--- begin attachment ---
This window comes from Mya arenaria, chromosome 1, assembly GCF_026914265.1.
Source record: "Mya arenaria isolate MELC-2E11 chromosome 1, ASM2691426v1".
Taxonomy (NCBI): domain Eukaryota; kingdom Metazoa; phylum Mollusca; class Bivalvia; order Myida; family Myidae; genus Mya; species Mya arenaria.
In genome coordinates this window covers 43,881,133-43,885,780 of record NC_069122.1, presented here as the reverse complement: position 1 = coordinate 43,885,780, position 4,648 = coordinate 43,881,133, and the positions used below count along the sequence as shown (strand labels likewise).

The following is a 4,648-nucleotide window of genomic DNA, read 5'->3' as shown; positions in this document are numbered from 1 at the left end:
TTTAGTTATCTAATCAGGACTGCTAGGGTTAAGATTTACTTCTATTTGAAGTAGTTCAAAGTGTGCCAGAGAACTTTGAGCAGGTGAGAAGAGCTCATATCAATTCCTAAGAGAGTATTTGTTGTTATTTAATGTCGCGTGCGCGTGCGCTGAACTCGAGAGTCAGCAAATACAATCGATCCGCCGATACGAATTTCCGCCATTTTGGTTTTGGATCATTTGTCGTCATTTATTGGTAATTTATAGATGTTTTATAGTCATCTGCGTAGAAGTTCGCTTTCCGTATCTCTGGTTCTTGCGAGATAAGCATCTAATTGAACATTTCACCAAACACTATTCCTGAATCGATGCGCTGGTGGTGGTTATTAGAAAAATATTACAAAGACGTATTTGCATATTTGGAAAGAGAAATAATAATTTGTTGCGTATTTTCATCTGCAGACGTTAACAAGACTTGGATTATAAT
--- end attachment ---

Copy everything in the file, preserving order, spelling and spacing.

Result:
This window comes from Mya arenaria, chromosome 1, assembly GCF_026914265.1.
Source record: "Mya arenaria isolate MELC-2E11 chromosome 1, ASM2691426v1".
Taxonomy (NCBI): domain Eukaryota; kingdom Metazoa; phylum Mollusca; class Bivalvia; order Myida; family Myidae; genus Mya; species Mya arenaria.
In genome coordinates this window covers 43,881,133-43,885,780 of record NC_069122.1, presented here as the reverse complement: position 1 = coordinate 43,885,780, position 4,648 = coordinate 43,881,133, and the positions used below count along the sequence as shown (strand labels likewise).

The following is a 4,648-nucleotide window of genomic DNA, read 5'->3' as shown; positions in this document are numbered from 1 at the left end:
TTTAGTTATCTAATCAGGACTGCTAGGGTTAAGATTTACTTCTATTTGAAGTAGTTCAAAGTGTGCCAGAGAACTTTGAGCAGGTGAGAAGAGCTCATATCAATTCCTAAGAGAGTATTTGTTGTTATTTAATGTCGCGTGCGCGTGCGCTGAACTCGAGAGTCAGCAAATACAATCGATCCGCCGATACGAATTTCCGCCATTTTGGTTTTGGATCATTTGTCGTCATTTATTGGTAATTTATAGATGTTTTATAGTCATCTGCGTAGAAGTTCGCTTTCCGTATCTCTGGTTCTTGCGAGATAAGCATCTAATTGAACATTTCACCAAACACTATTCCTGAATCGATGCGCTGGTGGTGGTTATTAGAAAAATATTACAAAGACGTATTTGCATATTTGGAAAGAGAAATAATAATTTGTTGCGTATTTTCATCTGCAGACGTTAACAAGACTTGGATTATAAT